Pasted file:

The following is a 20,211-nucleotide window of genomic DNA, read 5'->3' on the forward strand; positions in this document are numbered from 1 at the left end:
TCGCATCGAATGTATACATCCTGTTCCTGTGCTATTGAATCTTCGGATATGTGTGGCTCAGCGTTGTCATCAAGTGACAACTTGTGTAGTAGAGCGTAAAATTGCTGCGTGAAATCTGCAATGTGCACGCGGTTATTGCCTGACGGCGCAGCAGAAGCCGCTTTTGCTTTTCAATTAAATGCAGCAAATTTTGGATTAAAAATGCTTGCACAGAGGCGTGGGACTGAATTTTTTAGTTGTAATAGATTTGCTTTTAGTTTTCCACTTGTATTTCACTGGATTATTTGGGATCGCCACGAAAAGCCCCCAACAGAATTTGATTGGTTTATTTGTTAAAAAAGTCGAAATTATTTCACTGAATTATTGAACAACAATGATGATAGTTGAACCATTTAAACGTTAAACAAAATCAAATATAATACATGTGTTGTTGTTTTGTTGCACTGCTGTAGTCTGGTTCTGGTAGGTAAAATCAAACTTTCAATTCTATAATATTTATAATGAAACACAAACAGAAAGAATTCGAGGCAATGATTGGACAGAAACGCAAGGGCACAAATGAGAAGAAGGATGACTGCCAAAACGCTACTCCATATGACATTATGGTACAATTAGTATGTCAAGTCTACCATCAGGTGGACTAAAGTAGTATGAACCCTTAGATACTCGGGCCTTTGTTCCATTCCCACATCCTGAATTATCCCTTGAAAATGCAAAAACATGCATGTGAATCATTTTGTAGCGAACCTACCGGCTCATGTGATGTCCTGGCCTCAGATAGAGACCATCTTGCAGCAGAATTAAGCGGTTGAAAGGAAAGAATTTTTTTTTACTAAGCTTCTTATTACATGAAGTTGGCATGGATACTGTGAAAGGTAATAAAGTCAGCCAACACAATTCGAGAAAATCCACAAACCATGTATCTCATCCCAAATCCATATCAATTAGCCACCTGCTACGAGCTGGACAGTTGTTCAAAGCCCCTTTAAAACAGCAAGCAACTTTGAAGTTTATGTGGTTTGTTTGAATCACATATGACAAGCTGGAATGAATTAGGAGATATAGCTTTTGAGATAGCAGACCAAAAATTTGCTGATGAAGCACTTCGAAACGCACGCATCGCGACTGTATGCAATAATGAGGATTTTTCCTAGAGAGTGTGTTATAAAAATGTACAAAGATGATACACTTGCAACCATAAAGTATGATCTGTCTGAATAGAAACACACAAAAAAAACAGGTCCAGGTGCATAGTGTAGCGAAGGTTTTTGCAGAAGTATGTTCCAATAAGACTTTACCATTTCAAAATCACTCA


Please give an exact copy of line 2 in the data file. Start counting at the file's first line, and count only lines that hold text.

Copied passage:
TCGCATCGAATGTATACATCCTGTTCCTGTGCTATTGAATCTTCGGATATGTGTGGCTCAGCGTTGTCATCAAGTGACAACTTGTGTAGTAGAGCGTAAAATTGCTGCGTGAAATCTGCAATGTGCACGCGGTTATTGCCTGACGGCGCAGCAGAAGCCGCTTTTGCTTTTCAATTAAATGCAGCAAATTTTGGATTAAAAATGCTTGCACAGAGGCGTGGGACTGAATTTTTTAGTTGTAATAGATTTGCTTTTAGTTTTCCACTTGTATTTCACTGGATTATTTGGGATCGCCACGAAAAGCCCCCAACAGAATTTGATTGGTTTATTTGTTAAAAAAGTCGAAATTATTTCACTGAATTATTGAACAACAATGATGATAGTTGAACCATTTAAACGTTAAACAAAATCAAATATAATACATGTGTTGTTGTTTTGTTGCACTGCTGTAGTCTGGTTCTGGTAGGTAAAATCAAACTTTCAATTCTATAATATTTATAATGAAACACAAACAGAAAGAATTCGAGGCAATGATTGGACAGAAACGCAAGGGCACAAATGAGAAGAAGGATGACTGCCAAAACGCTACTCCATATGACATTATGGTACAATTAGTATGTCAAGTCTACCATCAGGTGGACTAAAGTAGTATGAACCCTTAGATACTCGGGCCTTTGTTCCATTCCCACATCCTGAATTATCCCTTGAAAATGCAAAAACATGCATGTGAATCATTTTGTAGCGAACCTACCGGCTCATGTGATGTCCTGGCCTCAGATAGAGACCATCTTGCAGCAGAATTAAGCGGTTGAAAGGAAAGAATTTTTTTTTACTAAGCTTCTTATTACATGAAGTTGGCATGGATACTGTGAAAGGTAATAAAGTCAGCCAACACAATTCGAGAAAATCCACAAACCATGTATCTCATCCCAAATCCATATCAATTAGCCACCTGCTACGAGCTGGACAGTTGTTCAAAGCCCCTTTAAAACAGCAAGCAACTTTGAAGTTTATGTGGTTTGTTTGAATCACATATGACAAGCTGGAATGAATTAGGAGATATAGCTTTTGAGATAGCAGACCAAAAATTTGCTGATGAAGCACTTCGAAACGCACGCATCGCGACTGTATGCAATAATGAGGATTTTTCCTAGAGAGTGTGTTATAAAAATGTACAAAGATGATACACTTGCAACCATAAAGTATGATCTGTCTGAATAGAAACACACAAAAAAAACAGGTCCAGGTGCATAGTGTAGCGAAGGTTTTTGCAGAAGTATGTTCCAATAAGACTTTACCATTTCAAAATCACTCA